The Chiefs beat the 49ers 25-22 in overtime to win Super Bowl LVIII on Sunday to become the first NFL franchise to clinch back-to-back Lombardi Trophies since the New England Patriots during the 2003 and ’04 seasons.
Despite the unprecedented success under coach Andy Reid and quarterback Patrick Mahomes—which includes a third Super Bowl victory in 2019, another AFC championship in ’20, and an appearance in the conference title game each of the past six years—the Chiefs were most recently valued at $4.3 billion on Forbes’ preseason list, just 23rd out of the NFL’s clubs. But the Hunt family, which founded the franchise in 1959, now has even more ammo to capitalize on to grow off-field revenues.
Just as Mahomes, with three Super Bowl victories himself, now chases Tom Brady’s seven rings, the Chiefs will look to mimic the growth experienced by Brady’s Patriots, which ascended from 10th in NFL valuation rankings in 2000, before Brady and coach Bill Belichick arrived that same year, all the way up to No. 2 after six Lombardi Trophies, the last of which came in ’18. (New England is currently valued at $7 billion, behind the Cowboys’ $9 billion estimate.)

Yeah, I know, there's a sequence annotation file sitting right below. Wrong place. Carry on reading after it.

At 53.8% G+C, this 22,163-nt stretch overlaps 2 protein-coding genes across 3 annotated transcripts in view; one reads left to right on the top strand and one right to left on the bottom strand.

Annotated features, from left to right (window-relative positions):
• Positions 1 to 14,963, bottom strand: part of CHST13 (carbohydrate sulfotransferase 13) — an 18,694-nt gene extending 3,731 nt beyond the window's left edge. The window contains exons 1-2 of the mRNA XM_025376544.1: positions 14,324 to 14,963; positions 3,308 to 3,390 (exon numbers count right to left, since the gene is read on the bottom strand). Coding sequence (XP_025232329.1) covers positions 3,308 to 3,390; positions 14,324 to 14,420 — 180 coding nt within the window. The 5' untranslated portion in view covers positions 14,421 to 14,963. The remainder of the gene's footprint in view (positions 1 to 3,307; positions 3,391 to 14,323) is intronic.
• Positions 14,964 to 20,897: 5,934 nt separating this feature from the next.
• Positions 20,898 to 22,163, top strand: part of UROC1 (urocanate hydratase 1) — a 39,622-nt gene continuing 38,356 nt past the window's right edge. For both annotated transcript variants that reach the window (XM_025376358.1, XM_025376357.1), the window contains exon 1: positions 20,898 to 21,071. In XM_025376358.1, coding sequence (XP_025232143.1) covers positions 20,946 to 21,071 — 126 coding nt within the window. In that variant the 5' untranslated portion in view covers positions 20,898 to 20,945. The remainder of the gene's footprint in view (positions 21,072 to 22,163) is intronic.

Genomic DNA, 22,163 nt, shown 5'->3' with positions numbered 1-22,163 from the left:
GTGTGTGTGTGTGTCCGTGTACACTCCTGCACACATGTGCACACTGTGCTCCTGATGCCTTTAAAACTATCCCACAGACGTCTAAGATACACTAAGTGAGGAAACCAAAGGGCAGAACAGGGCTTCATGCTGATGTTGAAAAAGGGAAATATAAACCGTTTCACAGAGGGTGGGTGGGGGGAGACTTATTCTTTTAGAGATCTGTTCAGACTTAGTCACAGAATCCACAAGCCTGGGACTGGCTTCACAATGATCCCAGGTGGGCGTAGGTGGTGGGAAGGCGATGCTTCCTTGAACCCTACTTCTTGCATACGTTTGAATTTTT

The win, which ties Kansas City with the with the Packers and the Giants at four Super Bowls apiece, should also give Chiefs chairman and CEO Clark Hunt even more influence among NFL owners—not that he needed it. Hunt is already chairman of the NFL finance committee, which influences who can buy and invest in teams. He is also a member of the league’s international and personal conduct committees, as well as NFL commissioner Roger Goodell’s chairmen’s committee.
But for now, Clark, Mahomes, and the entire Chiefs organization have a parade to get ready for.